Thursday, December 16, 2021

The Problem With Congress that really ignorant people can get elected there (MTG, Boebert, Gohmert, Cawthorn, to name a few. Cruz and Hawley have no excuse; they are playing ignorant in order have cushy jobs with, really, no boss to tell 'em to get to work). The problem with Twitter: Is that there are really ignorant people there, too. Please note I didn't say "stupid." Just ignorant.

When it comes to election laws, I am among the ranks of the ignorant.  But I've seen enough of legal practice and government operation to know that governments do not function without laws and rules.  Interpretation of what those laws and rules require may vary widely, but still, without them, government simply doesn't function.  What, you think bureaucrats are just enforcing personal whims?  I mean, the usual complaint is that there are too many laws and far too many rules.  But when it comes to elections, suddenly there are no rules and it's just "we've always done it this way?"

Except, of course, we haven't.

Sorry, that's a diversion we don't need here.  But government runs on laws.  Texas recently (well, to me "recently."  I went to law school on Vernon's Texas Annotated Statutes.  The Legislature turned those, slowly but surely, into "Codes.") codified it's statutes.  It has an entire "Election Code" dedicated just to how to conduct elections and count votes.  There are provisions for appointing electors in presidential elections.  There are provisions for challenging electoral outcomes, and election recounts.

And there is nothing in the Texas Election Code that says the ballot count is determined by the estimates made by the AP.  Period.

There are federal election laws, some centuries old.  The Electoral Count Act we are now all so familiar with was the basis of the Bush v. Gore decision (although the originally published opinion made no mention of it, IIRC).  The Supreme Court stopped the Florida recount because the ECA set a deadline for submitting electors to the electoral college so it could meet (again, according to law) and elect the President (a Rube Goldberg system if ever there was one).  In other words, the Florida Supreme Court could not rely on Florida law to gum up the Presidential election and delay the electoral college vote.  Federal law superseded.  You may like that or not, but there are laws for elections, and they are followed.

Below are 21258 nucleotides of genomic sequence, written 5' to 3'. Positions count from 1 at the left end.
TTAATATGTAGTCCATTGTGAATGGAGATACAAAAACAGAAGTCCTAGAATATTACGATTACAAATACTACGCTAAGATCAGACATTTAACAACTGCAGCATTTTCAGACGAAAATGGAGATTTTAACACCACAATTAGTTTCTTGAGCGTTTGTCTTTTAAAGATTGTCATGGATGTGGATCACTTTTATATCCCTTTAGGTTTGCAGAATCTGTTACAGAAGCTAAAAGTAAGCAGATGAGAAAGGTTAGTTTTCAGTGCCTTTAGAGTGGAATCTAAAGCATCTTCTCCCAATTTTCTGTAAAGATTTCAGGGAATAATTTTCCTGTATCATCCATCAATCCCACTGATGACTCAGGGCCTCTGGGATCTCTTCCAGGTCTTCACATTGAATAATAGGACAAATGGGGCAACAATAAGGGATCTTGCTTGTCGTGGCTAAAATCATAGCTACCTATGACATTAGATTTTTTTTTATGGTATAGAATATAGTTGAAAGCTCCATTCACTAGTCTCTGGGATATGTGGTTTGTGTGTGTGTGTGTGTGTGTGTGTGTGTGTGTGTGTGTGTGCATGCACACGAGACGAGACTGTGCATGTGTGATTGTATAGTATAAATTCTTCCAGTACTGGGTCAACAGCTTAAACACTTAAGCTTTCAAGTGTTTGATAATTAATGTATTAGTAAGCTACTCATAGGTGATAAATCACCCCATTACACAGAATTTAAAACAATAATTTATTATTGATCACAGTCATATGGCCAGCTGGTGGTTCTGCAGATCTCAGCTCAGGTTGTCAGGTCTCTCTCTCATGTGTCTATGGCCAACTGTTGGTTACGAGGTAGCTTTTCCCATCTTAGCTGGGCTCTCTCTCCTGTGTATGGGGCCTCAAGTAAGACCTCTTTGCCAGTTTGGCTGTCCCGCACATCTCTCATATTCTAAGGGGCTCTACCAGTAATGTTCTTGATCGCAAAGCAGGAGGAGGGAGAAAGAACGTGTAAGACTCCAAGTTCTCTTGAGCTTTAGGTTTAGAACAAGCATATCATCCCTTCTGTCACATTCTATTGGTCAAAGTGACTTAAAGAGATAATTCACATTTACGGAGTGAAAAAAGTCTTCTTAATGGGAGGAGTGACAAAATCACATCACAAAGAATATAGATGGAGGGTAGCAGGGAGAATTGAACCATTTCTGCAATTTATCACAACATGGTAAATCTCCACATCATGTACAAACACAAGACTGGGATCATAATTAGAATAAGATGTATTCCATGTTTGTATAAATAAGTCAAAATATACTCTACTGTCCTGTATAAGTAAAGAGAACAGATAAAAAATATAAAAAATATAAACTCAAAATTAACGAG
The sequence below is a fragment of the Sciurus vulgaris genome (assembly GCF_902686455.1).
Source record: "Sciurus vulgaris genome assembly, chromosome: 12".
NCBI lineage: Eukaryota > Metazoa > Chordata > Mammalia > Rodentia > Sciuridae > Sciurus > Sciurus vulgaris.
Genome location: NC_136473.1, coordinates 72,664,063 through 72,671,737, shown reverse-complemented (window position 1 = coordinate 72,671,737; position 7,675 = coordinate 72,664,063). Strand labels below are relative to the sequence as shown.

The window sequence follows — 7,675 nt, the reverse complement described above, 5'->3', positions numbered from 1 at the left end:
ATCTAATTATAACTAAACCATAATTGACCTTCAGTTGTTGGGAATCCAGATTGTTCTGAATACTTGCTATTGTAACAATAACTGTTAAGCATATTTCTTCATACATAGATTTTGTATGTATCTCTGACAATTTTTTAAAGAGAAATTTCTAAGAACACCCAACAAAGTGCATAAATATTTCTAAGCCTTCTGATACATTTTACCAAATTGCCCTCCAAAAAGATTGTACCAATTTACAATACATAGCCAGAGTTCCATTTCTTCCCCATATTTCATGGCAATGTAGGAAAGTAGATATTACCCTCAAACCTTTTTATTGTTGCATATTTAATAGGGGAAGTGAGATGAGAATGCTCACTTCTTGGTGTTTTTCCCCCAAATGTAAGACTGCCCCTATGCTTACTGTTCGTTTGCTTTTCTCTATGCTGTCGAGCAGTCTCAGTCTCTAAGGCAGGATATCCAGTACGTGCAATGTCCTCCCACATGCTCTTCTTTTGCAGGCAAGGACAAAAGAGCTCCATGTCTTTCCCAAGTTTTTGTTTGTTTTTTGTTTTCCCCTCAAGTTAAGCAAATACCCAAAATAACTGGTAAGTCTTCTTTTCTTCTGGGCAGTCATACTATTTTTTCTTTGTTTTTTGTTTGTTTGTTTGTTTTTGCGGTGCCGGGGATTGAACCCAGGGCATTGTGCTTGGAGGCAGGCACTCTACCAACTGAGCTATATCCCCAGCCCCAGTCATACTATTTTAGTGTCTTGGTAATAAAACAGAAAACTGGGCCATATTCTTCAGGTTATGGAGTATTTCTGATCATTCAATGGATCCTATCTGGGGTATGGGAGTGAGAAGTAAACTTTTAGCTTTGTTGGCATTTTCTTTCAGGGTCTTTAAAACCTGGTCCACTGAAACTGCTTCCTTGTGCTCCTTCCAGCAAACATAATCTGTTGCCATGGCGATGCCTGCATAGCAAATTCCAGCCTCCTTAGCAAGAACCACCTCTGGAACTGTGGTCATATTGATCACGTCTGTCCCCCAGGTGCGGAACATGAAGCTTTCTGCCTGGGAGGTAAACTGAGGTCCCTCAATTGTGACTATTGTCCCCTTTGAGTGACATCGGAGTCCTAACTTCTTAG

If there weren't any laws, Trump wouldn't have lost his 60+ lawsuits.  Laws and rules determined the election was decided and Trump couldn't change it.  So could "GOP-controlled states anoint Trump electors **before those states were even called**"?  I'm gonna go out on a limb, not being an election law expert, and say: "No."

They could try.  I can't think of a court in the land that would allow it (well, maybe the 5th Circuit.  Those jokers are CRAZY!).  Is it a matter of being written in the plain language of the Constitution?  (It isn't.)  Art. I, for example, says the members of the house are "chosen" by the people of the several states. How is that choosing done?  Turns out that's according to law, of which there are many.  Some laws are particular, like a sitting Senator being allowed to run for the Vice President of the U.S. and still run for the U.S. Senate (the "LBJ law" in Texas).  But none give the legislatures the power to choose the electors for the electoral college.  Here, let me put it this way: